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Lipogranuloma

Lipogranuloma (Greek. Lipos - fat + granuloma; synonym: oleogranuloma, paraffin) is a focal chronic inflammation at the site of introduction of fatty substances or necrosis of adipose tissue due to trauma, inflammation, ischemia, etc.

Lipogranuloma is an unusual inflammatory reactive process associated with endogenous or exogenous lipid materials. Lipogranuloma most often affects the penis and scrotum in young men and the mammary glands in women.

There are artificial (injection) lipogranulomas, traumatic (for example, in newborns), inflammatory and ischemic (for example, after typhus). Lipogranulomas can occur not only in adipose tissue, but also in internal organs, for example, in the lungs (lipoid pneumonia). Spontaneous widespread lipogranulomatosis or recurrent, non-suppressed nodular panniculitis is also observed (see Weber –Criscane disease).

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It is known that lipogranuloma or sclerosing lipogranuloma is a tissue reaction to exogenous foreign bodies or endogenous lipids, and its etiology has not yet been clearly defined. This disease is classified according to its cause. The main type is caused by the destruction of endogenous lipids, and the secondary type is caused by the introduction of exogenous foreign materials such as paraffin, mineral or vegetable oils and silicone.

In addition, primary systemic sclerosing lipogranulomas can be associated with major systemic diseases, such as lipid metabolism disorders, diabetes mellitus and renal syndrome, which can cause an accumulation of lipids in the tissues. Allergic mechanisms have also been suspected as the main cause of primary hardening. Cellular immune responses have been proposed as the mechanism responsible for the formation of the primary scrotal lipogranuloma. In some cases, endogenous lipid degeneration is directly related to allergic reactions to overheating, cooling and various injuries, which have also been proposed as a causative factor. However, other cases of primary lipogranuloma have been reported without any plausible history or evidence of causal factors in the literature. Secondary lipogranuloma usually develops after subcutaneous injections of foreign bodies for cosmetic or reconstructive purposes, or local use of oil-based medications.

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Oleogranulomas are most commonly found in the genitourinary system, and also affect other organs, such as the spleen, liver, mesentery, chest, scalp, eyelid, and nose.

Oleogranulomas of the mammary gland in women is a relatively rare disease. Oleogranulomas are non-allergic reactions to foreign bodies that are commonly found in areas where lipid material has been injected either traumaticly or with a specific purpose. It was reported that after injection of lipid substances for cosmetic purposes and after injury or specific therapy, several types of oleogranule develop. Oleogranulomas can develop after the release of silicone gel from breast implants and after phenothiazine therapy.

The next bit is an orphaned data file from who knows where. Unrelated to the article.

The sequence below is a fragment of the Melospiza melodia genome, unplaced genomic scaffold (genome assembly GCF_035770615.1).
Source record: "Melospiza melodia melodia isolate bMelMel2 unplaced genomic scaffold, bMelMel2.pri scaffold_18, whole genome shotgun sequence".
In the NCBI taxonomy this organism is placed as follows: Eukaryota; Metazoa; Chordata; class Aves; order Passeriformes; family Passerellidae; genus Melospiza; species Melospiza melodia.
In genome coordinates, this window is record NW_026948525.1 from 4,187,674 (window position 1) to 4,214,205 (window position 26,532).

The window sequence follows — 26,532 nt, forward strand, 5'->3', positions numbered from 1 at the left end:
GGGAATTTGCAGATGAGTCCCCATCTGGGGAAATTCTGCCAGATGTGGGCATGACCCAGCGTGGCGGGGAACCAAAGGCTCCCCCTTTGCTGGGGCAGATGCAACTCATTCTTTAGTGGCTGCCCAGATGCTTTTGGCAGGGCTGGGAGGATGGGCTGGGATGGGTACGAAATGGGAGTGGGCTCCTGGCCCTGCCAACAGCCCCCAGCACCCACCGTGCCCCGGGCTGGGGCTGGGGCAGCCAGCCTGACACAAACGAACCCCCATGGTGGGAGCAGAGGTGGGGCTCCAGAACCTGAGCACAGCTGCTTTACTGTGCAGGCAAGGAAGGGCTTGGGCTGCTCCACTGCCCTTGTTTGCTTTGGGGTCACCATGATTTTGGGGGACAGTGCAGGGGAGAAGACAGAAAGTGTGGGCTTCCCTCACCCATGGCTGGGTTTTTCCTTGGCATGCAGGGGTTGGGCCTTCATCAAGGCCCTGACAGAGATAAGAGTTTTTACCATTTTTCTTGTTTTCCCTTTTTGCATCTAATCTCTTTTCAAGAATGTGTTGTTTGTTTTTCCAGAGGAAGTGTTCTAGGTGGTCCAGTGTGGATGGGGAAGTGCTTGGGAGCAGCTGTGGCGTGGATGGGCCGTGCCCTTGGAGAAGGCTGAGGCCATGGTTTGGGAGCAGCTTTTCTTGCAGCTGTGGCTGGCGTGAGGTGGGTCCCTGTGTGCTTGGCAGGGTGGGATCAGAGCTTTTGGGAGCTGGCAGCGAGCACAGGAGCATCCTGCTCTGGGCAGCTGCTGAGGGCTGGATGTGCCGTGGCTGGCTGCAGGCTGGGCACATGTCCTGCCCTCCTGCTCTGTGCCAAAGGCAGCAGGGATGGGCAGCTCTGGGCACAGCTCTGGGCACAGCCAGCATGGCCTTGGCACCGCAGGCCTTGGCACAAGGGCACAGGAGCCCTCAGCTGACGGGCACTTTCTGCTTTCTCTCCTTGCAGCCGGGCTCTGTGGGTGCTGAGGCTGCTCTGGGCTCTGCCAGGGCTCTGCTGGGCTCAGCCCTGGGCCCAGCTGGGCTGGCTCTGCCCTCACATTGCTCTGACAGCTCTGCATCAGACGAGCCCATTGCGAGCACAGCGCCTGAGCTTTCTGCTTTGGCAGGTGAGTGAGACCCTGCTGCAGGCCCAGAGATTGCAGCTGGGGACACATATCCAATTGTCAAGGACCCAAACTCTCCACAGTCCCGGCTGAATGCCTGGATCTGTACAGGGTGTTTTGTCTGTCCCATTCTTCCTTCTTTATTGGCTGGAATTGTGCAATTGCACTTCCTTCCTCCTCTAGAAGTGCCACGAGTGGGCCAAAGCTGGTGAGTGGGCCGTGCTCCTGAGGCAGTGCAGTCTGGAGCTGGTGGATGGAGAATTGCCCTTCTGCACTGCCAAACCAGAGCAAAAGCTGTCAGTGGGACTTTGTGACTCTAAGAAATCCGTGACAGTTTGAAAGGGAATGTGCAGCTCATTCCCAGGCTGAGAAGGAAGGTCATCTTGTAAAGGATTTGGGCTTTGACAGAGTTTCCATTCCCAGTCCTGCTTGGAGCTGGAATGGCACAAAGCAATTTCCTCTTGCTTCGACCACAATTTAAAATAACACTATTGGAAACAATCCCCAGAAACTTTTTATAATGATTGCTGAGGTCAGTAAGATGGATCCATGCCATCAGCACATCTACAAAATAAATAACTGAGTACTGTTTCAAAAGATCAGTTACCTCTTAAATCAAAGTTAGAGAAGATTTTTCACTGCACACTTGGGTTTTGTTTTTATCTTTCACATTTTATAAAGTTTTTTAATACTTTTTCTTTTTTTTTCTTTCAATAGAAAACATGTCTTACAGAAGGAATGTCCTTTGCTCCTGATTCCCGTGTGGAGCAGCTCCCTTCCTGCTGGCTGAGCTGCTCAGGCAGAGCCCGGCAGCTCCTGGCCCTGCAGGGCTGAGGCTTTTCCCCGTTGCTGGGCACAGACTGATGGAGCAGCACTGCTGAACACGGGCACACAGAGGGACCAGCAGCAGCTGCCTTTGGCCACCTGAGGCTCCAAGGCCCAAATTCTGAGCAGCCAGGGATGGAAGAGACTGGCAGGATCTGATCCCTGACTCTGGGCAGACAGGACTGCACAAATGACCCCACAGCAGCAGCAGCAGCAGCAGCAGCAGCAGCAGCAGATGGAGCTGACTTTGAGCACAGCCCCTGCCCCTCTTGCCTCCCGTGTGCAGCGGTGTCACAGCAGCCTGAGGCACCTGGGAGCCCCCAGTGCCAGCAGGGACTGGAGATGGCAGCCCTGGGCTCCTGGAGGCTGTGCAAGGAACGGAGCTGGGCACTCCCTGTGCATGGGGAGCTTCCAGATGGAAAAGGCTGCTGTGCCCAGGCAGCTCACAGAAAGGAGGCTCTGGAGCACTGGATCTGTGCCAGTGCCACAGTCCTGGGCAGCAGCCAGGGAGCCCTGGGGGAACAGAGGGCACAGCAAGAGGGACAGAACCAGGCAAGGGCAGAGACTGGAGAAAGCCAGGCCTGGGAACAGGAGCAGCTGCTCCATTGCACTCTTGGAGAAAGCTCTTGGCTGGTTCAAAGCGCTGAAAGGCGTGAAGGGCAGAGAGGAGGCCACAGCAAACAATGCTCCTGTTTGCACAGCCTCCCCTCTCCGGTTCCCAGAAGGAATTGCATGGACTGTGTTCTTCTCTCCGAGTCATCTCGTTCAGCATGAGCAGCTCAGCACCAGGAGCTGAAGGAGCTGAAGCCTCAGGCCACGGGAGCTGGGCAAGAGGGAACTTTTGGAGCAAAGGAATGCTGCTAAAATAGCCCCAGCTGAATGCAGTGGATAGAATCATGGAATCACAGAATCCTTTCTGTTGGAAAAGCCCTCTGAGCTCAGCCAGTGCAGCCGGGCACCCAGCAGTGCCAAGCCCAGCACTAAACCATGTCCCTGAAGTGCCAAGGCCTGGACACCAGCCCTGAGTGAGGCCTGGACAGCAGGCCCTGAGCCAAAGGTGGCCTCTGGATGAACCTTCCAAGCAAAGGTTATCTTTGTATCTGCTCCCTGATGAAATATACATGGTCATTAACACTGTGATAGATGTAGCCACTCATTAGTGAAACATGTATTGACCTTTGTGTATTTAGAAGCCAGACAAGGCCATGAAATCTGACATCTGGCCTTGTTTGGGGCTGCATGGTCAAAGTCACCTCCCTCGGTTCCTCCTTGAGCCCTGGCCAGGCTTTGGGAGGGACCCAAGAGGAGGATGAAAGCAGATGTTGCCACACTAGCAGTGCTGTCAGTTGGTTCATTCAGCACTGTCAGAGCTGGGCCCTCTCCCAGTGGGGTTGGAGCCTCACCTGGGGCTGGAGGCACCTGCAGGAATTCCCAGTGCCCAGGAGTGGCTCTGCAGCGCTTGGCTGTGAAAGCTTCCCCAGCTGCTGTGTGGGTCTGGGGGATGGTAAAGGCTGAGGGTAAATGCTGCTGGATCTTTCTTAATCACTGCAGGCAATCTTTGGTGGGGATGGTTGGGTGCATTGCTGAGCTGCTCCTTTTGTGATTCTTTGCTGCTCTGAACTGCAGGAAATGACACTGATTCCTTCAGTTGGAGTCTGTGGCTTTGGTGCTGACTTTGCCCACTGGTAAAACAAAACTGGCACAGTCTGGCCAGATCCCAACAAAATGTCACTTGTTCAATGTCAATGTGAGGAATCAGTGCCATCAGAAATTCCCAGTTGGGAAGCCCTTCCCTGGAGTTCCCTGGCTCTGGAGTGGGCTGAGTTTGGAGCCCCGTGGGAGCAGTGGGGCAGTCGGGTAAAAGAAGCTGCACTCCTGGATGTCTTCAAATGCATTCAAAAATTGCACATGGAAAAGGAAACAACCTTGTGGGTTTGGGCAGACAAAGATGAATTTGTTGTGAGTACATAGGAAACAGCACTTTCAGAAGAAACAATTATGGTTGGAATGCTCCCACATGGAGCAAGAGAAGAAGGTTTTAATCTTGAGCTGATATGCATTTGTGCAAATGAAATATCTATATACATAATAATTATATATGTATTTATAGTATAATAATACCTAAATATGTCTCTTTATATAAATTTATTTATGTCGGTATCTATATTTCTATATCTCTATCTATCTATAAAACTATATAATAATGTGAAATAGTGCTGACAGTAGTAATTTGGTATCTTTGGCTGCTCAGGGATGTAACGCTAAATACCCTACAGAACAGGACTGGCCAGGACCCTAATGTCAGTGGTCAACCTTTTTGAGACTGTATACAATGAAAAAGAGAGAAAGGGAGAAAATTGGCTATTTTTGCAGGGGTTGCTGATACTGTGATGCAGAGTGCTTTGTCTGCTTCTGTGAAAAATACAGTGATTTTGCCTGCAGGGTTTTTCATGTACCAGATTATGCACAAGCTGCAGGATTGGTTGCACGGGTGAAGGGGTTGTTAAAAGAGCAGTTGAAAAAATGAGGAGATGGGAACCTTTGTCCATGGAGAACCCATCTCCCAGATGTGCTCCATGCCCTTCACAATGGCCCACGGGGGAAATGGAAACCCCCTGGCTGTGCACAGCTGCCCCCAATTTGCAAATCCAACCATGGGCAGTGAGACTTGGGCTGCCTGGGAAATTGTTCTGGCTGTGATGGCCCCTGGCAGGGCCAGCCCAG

Histopathologically, oleogranuloma is characterized by multiple fatty vacuoles surrounded by granulomatous tissue consisting of multinucleated giant cells, epithelioid histiocytes and fibrosis. Regardless of the type of exogenous substances responsible for secondary lipogranuloma, including paraffin, petroleum jelly, mineral oils, lanolin and silicone, a similar histopathological appearance occurs after injection.

Macroscopically, oleogranulomas have the form of a dense knotted node. If the node is located under the skin, the latter is usually not changed. On the incision in oleogranuloma, cystic cavities are often defined, made of fat.

Histologically detect granulation tissue with the presence of multicore giant lipophages and xanthoma cells, as well as cysts lined with large cells containing fat. In fresh lipogranulomas, foci of necrosis of adipose tissue are determined. In long-existing oleogranulomas, fibrous tissue with xanthoma cells and giant multinuclear lipophages predominate. Sometimes in oleogranuloma there are bumps resembling those observed in tuberculosis or sarcoidosis. Such changes may be associated with allergic autoimmune processes.

Despite fibrosis, lipogranuloma tends to gradual progression with involvement of the surrounding tissues in the process, so self-healing occurs rarely. Sometimes, in subcutaneous oleogranulomas, inflammatory necrotic processes result in long-term healing fistulae. The outcome of lipogranuloma can be calcification (see).

Surgical treatment of oleogranulomas - excision of lipogranulomas within healthy tissues.